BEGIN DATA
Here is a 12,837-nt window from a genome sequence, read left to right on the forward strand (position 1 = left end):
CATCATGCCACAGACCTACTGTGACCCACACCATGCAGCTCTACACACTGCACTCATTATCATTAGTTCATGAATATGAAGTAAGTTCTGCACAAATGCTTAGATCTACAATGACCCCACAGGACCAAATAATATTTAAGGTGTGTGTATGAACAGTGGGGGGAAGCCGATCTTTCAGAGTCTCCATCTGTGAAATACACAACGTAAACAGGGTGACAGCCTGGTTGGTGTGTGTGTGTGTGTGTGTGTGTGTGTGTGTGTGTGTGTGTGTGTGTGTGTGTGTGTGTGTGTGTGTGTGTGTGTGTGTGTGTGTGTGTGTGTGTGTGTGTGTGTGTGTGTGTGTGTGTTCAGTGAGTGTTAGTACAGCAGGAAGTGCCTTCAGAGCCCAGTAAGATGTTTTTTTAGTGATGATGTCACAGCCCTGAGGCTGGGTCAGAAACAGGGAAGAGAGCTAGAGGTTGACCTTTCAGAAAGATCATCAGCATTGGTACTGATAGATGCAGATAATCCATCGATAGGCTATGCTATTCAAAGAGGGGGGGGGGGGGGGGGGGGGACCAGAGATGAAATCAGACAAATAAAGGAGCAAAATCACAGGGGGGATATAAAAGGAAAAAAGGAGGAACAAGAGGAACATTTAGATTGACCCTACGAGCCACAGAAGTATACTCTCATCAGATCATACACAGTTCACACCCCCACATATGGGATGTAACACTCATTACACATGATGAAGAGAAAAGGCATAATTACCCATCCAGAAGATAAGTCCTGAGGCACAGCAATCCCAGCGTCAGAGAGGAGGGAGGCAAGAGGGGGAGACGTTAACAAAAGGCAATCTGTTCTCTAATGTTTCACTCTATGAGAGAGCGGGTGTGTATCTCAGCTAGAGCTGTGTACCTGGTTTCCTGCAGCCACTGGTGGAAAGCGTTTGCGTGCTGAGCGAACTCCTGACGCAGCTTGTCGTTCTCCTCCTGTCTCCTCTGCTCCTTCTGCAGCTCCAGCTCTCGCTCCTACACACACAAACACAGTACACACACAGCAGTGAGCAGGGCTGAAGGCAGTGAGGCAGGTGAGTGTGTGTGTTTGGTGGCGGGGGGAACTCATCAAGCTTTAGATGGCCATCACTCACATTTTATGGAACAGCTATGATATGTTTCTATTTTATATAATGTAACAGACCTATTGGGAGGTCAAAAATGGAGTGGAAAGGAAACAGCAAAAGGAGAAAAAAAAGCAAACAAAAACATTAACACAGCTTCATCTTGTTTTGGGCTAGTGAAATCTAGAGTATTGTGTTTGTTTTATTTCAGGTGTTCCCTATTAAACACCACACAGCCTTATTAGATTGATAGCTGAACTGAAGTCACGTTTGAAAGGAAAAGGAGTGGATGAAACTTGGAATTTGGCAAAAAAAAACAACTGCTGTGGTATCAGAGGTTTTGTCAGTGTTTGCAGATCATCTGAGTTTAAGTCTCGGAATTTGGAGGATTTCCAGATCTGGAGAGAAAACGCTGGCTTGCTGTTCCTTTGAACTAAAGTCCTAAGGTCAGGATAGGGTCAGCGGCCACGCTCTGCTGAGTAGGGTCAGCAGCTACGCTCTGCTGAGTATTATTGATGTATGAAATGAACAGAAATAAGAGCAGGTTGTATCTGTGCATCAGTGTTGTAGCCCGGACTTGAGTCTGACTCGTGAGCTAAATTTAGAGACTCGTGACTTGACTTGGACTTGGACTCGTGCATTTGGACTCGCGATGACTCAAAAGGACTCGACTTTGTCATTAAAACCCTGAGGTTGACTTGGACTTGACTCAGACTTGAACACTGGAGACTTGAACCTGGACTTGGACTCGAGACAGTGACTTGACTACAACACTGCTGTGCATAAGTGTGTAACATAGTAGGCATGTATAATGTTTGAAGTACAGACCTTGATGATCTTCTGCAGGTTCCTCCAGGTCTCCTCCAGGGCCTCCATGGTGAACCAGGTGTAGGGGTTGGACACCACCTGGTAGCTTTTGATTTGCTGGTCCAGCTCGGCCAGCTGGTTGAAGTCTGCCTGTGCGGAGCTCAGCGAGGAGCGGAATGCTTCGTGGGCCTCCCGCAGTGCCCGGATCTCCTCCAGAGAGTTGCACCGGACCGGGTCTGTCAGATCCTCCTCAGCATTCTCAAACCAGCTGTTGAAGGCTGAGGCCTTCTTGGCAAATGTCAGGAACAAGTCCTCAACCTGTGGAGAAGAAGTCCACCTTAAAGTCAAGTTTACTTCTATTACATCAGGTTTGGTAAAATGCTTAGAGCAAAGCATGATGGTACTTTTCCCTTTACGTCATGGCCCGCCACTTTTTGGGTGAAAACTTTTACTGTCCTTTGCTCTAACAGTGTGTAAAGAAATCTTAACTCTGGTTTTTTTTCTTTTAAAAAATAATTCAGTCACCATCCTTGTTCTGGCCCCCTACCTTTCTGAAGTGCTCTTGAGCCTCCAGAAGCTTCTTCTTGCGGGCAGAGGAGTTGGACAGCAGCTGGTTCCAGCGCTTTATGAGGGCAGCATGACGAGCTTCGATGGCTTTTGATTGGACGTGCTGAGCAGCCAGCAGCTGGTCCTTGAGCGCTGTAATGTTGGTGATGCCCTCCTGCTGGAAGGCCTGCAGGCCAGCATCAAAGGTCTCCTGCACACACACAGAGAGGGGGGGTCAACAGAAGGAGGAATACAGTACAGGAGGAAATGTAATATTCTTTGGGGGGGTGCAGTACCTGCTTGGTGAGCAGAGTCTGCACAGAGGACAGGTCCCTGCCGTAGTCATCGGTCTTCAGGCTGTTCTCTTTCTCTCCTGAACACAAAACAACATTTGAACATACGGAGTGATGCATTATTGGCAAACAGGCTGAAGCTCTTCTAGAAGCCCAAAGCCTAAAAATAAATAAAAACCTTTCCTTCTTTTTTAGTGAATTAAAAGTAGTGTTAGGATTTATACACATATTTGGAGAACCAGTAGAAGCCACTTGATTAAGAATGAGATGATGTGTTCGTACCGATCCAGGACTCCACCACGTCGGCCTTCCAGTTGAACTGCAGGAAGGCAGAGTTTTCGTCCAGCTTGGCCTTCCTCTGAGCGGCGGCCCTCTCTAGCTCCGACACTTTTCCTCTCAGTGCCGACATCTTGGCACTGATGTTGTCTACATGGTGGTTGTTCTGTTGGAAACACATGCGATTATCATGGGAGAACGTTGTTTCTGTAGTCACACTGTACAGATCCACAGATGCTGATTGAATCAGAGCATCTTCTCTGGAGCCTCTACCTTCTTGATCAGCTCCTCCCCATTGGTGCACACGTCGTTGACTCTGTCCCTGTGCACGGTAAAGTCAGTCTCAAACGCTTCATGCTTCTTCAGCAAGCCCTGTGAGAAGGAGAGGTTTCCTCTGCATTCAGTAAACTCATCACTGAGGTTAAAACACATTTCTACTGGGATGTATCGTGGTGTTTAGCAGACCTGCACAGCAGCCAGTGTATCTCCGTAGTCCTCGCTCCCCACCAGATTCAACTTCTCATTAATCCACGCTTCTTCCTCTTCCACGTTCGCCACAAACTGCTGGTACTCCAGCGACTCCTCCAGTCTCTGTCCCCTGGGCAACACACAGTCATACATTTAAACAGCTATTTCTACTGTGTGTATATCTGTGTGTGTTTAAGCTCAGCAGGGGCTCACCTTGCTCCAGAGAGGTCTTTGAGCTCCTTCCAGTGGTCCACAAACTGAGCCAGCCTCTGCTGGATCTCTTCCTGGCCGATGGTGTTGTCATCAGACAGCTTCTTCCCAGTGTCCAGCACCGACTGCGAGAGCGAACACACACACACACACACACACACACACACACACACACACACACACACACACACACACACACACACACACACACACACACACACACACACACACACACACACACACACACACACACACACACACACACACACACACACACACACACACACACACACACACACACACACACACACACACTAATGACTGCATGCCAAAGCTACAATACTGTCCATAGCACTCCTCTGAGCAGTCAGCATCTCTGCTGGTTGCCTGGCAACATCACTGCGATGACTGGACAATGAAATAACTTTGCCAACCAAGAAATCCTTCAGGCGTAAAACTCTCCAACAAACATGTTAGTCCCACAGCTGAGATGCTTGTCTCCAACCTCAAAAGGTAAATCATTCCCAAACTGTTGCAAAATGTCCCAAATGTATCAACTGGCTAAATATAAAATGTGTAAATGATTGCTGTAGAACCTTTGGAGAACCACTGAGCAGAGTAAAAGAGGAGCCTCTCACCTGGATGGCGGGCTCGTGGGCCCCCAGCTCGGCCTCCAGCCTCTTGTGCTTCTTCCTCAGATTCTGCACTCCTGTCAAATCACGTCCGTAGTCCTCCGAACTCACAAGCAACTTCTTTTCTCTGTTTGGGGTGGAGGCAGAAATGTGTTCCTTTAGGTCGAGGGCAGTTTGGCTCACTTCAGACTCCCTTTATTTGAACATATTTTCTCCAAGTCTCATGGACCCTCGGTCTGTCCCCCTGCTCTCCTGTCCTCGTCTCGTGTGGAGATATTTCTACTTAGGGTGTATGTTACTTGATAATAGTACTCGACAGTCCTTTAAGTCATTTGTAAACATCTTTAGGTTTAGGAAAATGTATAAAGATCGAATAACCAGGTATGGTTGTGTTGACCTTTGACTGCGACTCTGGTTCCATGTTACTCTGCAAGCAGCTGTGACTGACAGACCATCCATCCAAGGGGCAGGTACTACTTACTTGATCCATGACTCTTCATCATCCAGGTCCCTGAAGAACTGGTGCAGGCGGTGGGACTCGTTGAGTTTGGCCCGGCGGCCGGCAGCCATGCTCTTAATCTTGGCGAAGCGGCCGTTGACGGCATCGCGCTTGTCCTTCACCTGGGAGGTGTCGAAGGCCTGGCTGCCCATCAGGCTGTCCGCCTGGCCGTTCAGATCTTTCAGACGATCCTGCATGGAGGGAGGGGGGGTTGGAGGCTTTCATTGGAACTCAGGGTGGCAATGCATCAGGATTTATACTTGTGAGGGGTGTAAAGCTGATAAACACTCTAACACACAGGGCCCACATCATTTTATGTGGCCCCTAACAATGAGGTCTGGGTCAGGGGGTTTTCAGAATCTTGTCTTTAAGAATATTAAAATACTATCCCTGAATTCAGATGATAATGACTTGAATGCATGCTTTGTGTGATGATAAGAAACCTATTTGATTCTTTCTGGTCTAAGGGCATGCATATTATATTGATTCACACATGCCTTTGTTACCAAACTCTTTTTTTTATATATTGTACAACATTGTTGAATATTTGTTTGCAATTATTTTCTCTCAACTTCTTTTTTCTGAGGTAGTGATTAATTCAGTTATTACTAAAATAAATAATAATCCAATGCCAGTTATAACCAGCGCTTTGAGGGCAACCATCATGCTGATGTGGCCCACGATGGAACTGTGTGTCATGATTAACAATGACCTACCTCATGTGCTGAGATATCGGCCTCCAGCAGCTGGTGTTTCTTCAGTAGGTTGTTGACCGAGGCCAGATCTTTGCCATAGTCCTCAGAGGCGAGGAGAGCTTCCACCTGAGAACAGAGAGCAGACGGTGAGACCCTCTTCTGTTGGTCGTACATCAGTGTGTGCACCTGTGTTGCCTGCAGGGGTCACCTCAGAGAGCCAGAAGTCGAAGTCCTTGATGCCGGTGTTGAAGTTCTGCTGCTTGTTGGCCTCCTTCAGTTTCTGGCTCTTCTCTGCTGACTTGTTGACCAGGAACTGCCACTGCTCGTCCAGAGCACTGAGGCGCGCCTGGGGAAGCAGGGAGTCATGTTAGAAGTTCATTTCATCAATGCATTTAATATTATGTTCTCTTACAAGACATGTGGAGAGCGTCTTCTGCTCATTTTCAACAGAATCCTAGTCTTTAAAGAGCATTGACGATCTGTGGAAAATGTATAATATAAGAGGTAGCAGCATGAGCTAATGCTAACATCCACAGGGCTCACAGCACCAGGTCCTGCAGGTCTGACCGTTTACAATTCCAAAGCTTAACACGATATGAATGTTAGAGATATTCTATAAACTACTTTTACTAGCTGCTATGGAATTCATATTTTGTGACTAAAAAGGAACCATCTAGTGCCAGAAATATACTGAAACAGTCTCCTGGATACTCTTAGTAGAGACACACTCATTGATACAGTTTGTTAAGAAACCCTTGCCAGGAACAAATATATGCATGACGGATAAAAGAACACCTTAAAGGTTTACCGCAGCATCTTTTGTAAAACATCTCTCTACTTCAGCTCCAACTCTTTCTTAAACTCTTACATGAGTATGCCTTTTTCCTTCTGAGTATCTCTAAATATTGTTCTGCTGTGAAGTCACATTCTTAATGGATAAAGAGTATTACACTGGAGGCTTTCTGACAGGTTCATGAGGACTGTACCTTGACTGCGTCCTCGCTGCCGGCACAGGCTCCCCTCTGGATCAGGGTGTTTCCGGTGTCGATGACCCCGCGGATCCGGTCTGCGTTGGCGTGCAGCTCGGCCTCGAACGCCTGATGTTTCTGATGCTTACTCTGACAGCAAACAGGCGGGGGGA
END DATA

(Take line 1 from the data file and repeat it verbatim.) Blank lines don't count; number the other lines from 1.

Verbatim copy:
Here is a 12,837-nt window from a genome sequence, read left to right on the forward strand (position 1 = left end):